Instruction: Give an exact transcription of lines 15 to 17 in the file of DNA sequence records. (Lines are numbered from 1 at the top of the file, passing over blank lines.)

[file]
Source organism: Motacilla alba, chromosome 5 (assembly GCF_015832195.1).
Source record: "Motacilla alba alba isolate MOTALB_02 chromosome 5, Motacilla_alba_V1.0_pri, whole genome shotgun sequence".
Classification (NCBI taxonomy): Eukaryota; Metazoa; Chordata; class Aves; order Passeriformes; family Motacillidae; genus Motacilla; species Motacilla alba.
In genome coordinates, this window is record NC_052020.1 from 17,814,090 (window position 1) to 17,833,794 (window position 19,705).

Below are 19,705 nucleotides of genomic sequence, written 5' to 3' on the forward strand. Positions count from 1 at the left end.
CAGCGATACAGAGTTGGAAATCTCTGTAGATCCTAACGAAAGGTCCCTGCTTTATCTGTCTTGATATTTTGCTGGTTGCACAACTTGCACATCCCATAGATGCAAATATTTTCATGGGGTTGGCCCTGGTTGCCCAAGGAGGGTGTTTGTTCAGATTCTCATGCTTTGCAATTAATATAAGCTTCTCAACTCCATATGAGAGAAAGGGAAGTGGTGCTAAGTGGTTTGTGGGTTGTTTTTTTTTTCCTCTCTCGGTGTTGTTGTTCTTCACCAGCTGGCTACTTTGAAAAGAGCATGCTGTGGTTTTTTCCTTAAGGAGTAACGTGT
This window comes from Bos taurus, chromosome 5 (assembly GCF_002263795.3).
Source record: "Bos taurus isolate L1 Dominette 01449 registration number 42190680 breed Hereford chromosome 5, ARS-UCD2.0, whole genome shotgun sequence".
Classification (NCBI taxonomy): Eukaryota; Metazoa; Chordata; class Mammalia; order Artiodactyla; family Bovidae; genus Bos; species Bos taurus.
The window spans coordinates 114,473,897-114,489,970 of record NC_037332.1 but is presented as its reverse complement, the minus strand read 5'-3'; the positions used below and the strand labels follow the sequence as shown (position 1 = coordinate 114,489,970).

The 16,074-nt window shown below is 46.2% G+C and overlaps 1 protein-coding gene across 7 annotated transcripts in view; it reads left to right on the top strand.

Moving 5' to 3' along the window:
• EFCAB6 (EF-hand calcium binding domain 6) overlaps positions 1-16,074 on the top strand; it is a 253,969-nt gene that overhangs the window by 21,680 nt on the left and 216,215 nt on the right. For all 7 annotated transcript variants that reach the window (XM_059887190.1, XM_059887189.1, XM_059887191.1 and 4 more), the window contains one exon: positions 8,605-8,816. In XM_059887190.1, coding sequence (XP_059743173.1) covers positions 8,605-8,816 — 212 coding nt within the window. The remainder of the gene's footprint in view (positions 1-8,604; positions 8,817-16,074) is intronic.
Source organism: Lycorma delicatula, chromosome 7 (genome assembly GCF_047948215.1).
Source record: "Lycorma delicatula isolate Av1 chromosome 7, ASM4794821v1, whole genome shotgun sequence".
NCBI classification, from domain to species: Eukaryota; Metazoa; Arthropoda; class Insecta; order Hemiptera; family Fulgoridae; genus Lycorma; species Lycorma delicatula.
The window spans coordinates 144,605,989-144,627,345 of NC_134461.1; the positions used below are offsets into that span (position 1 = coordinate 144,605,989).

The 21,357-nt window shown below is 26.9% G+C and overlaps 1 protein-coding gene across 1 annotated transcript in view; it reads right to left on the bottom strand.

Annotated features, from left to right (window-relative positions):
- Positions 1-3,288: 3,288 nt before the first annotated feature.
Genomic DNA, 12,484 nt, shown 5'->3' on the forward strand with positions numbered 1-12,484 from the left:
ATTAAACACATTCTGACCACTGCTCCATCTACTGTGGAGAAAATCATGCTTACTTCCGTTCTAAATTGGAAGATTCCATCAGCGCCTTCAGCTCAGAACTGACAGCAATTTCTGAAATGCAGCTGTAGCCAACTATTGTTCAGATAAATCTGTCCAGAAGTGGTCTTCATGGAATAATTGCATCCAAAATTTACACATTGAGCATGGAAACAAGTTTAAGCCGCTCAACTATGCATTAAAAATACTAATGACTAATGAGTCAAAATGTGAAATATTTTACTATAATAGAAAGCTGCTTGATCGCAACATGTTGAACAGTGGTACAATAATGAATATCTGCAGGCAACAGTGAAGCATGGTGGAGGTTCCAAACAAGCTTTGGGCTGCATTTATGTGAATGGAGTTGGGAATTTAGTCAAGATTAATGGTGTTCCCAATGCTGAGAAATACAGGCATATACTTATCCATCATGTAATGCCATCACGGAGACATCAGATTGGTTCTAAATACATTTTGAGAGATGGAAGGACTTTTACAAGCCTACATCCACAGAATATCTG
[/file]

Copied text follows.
Source record: "Lycorma delicatula isolate Av1 chromosome 7, ASM4794821v1, whole genome shotgun sequence".
NCBI classification, from domain to species: Eukaryota; Metazoa; Arthropoda; class Insecta; order Hemiptera; family Fulgoridae; genus Lycorma; species Lycorma delicatula.
The window spans coordinates 144,605,989-144,627,345 of NC_134461.1; the positions used below are offsets into that span (position 1 = coordinate 144,605,989).